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Flute
The flute is a family of classical music instrument in the woodwind group. Like all woodwinds, flutes are aerophones, meaning they make sound by vibrating a column of air. However, unlike woodwind instruments with reeds, a flute is a reedless wind instrument that produces its sound from the flow of air across an opening. According to the instrument classification of Hornbostel–Sachs, flutes are categorized as edge-blown aerophones. A musician who plays the flute is called a flautist or flutist. Flutes are the earliest known identifiable musical instruments, as paleolithic examples with hand-bored holes have been found. A number of flutes dating to about 53,000 to 45,000 years ago have been found in the Swabian Jura region of present-day Germany. These flutes demonstrate that a developed musical tradition existed from the earliest period of modern human presence in Europe.. Citation on p. 248. * While the oldest flutes currently known were found in Europe, Asia, too, has ...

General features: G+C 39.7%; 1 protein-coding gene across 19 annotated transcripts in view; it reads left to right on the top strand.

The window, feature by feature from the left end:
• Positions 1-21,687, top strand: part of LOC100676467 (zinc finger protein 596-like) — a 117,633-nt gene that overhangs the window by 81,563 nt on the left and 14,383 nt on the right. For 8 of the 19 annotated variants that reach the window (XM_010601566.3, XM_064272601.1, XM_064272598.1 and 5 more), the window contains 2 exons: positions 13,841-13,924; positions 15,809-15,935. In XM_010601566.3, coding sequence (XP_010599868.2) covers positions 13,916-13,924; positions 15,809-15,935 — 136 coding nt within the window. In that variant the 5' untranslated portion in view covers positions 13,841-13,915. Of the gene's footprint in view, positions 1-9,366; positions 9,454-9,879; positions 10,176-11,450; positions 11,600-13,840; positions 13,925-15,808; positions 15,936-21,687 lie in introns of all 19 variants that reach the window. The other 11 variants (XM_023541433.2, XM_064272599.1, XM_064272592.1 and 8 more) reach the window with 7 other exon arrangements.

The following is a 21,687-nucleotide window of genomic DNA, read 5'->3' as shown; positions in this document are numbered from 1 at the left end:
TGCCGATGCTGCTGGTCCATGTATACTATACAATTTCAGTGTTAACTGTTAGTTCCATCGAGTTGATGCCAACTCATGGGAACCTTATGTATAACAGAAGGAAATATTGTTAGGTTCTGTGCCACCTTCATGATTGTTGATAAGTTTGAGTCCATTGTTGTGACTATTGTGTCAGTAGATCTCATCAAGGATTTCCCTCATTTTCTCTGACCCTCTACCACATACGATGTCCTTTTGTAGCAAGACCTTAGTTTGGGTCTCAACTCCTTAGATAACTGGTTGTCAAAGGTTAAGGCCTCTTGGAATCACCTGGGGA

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Bamboo Flute